In 2016, Kai Würzburger was awarded a Bachelor of Science degree in Business Administration after completing a part-time degree course while working as an analyst in the Credit Risk Management Real Estate, Nordics/Funds division of Landesbank Hessen-Thüringen (Helaba). He is currently studying for a Master’s degree at Copenhagen Business School, specialising in Finance & Strategic Management.
A school internship first awakened my interest in a professional career in the financial services sector. The – still unique – option of combining a practical degree course at Germany’s leading finance-focused business school with a solid training course in banking at the German Chamber of Commerce (IHK) is what made me apply for the combined-studies programme in Banking & Finance. The other incentives were the mandatory semester abroad and internship abroad – essential for students with an international outlook.
Throughout the degree course, we worked in small study groups, which encouraged interactive learning and assessment methods. In particular, giving frequent presentations in lieu of written examinations built up my confidence and self-assurance when making public appearances, and meant that I also developed a more structured way of working so I could get across my core messages clearly and comprehensibly. I’ve already benefited from this in various situations, such as meetings with M&A clients, job interviews, and my day-to-day dealings with my colleagues and team members. What’s more, the three-day teaching model meant that I could work part-time throughout the course, and this in turn meant that even as a student, I built up a relatively high level of work experience. This proved to be an asset when I was applying for jobs, development programmes and my semester abroad in the United States. Because it was a combined-studies programme, I had to be very organised and take the initiative; both abilities are useful in my current work. The close supervision I had while writing my bachelor thesis improved my academic methodology, and increasingly, this is also a prerequisite for passing exams at Copenhagen Business School.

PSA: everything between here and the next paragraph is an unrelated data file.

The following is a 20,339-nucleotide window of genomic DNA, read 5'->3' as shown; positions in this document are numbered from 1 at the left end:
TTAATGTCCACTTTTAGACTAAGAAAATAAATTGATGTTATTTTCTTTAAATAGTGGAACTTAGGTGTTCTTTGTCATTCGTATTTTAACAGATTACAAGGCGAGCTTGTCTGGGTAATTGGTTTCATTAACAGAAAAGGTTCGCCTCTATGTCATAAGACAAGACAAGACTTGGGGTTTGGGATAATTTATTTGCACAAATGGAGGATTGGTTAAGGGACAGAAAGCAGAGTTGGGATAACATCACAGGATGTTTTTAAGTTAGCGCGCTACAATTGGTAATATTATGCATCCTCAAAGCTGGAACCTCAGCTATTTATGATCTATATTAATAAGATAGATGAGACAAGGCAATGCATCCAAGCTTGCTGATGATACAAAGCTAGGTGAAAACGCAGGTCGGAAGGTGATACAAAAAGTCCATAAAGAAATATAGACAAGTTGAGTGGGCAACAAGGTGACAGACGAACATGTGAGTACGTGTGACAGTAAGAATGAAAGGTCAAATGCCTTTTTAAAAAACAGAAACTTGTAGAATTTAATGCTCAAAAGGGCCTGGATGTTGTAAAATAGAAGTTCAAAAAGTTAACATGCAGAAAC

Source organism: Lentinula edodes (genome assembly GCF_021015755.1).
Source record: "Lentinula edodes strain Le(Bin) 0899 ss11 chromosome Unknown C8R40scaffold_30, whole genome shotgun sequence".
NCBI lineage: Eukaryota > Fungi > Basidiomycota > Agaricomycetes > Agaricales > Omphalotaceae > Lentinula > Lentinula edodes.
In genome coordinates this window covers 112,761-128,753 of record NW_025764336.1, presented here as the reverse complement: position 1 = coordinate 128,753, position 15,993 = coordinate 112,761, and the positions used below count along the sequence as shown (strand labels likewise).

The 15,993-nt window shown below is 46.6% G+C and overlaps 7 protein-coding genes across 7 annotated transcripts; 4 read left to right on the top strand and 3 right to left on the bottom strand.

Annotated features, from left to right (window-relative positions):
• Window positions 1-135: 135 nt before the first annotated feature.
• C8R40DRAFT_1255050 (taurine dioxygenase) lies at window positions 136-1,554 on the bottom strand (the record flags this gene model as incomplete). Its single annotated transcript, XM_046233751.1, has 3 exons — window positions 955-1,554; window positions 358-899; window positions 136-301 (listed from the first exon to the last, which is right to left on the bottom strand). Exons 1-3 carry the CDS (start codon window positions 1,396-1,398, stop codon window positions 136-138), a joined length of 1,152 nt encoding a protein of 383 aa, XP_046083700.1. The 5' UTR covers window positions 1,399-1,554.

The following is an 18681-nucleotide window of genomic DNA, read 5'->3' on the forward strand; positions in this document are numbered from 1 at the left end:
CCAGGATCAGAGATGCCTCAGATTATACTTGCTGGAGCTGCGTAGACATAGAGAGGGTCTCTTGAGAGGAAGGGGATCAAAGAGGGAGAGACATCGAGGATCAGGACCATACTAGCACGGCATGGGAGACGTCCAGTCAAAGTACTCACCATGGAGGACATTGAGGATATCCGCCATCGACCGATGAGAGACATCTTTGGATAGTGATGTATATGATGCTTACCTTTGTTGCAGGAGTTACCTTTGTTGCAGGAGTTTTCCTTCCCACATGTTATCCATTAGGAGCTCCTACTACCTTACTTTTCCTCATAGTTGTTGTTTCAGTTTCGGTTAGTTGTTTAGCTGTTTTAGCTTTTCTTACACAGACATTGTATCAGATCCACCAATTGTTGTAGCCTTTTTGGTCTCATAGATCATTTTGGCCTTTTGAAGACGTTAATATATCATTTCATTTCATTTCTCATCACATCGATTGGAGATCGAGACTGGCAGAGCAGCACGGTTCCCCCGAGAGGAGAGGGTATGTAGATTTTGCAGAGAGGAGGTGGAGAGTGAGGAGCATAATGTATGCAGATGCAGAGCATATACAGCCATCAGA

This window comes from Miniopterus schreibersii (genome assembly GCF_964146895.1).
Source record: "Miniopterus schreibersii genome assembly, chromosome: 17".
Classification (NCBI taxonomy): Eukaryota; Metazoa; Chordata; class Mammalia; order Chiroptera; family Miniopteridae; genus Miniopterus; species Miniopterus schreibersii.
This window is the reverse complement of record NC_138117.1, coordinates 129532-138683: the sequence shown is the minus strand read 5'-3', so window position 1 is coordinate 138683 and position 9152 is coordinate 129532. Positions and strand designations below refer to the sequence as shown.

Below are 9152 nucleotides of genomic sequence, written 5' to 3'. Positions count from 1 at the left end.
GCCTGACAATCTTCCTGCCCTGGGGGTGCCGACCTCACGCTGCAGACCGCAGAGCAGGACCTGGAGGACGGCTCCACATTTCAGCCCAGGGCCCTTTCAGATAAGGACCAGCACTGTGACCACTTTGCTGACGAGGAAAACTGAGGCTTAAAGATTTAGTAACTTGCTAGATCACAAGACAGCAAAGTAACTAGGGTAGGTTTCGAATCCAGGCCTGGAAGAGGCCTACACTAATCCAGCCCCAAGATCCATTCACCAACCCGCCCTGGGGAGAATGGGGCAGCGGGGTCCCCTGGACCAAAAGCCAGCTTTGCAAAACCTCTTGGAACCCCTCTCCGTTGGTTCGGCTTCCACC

The academic education I received at Frankfurt School – especially in finance – prepared me very thoroughly for my professional career and my Master’s degree course at CBS, even though the Danish degree system is different. But more important for me was the personal development I experienced at Frankfurt School; above all, this improved my ability to work in a team. What’s more, I built up an extensive network both at Frankfurt School and while attending job fairs, and that’s really important for future career development.
Even though a combined-studies programme imposes a much tighter schedule on you than full-time study, I still had plenty of time to relax from a hard day of studying at the many Chill & Grill events and Frankfurt School student parties. I also made many good friends during my time as a student; friendships that have endured even though I’m far away in Copenhagen.
While it’s undoubtedly important to focus on your studies and written exams, at the same time, you should also make the most of other events such as company visits or events organised by FS students. For two reasons: first, you’ll make face-to-face contact with potential employers, and second, you’ll turn your life as a student into a truly unforgettable life experience.